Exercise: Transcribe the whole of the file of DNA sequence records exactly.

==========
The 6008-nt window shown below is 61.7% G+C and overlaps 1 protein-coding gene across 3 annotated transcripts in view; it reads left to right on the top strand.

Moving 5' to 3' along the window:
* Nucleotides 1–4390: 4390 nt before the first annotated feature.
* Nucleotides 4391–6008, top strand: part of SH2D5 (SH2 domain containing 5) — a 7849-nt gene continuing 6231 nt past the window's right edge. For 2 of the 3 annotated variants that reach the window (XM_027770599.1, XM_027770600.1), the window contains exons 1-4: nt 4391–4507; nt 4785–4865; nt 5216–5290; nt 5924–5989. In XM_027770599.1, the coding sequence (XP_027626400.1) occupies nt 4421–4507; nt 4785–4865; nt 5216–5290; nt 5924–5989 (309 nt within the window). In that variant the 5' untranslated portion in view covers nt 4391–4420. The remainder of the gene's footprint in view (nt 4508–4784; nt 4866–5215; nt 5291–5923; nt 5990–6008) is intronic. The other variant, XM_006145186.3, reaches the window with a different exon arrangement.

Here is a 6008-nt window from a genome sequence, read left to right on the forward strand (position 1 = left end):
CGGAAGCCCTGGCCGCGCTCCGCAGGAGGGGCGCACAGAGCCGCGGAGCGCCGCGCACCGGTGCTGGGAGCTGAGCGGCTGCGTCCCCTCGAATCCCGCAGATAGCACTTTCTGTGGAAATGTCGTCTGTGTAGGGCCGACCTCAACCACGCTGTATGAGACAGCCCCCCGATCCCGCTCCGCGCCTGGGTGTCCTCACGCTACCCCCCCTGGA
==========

The 6008-nt window shown below is 61.7% G+C and overlaps 1 protein-coding gene across 3 annotated transcripts in view; it reads left to right on the top strand.

Moving 5' to 3' along the window:
* Nucleotides 1–4390: 4390 nt before the first annotated feature.
* Nucleotides 4391–6008, top strand: part of SH2D5 (SH2 domain containing 5) — a 7849-nt gene continuing 6231 nt past the window's right edge. For 2 of the 3 annotated variants that reach the window (XM_027770599.1, XM_027770600.1), the window contains exons 1-4: nt 4391–4507; nt 4785–4865; nt 5216–5290; nt 5924–5989. In XM_027770599.1, the coding sequence (XP_027626400.1) occupies nt 4421–4507; nt 4785–4865; nt 5216–5290; nt 5924–5989 (309 nt within the window). In that variant the 5' untranslated portion in view covers nt 4391–4420. The remainder of the gene's footprint in view (nt 4508–4784; nt 4866–5215; nt 5291–5923; nt 5990–6008) is intronic. The other variant, XM_006145186.3, reaches the window with a different exon arrangement.

Here is a 6008-nt window from a genome sequence, read left to right on the forward strand (position 1 = left end):
CGGAAGCCCTGGCCGCGCTCCGCAGGAGGGGCGCACAGAGCCGCGGAGCGCCGCGCACCGGTGCTGGGAGCTGAGCGGCTGCGTCCCCTCGAATCCCGCAGATAGCACTTTCTGTGGAAATGTCGTCTGTGTAGGGCCGACCTCAACCACGCTGTATGAGACAGCCCCCCGATCCCGCTCCGCGCCTGGGTGTCCTCACGCTACCCCCCCTGGA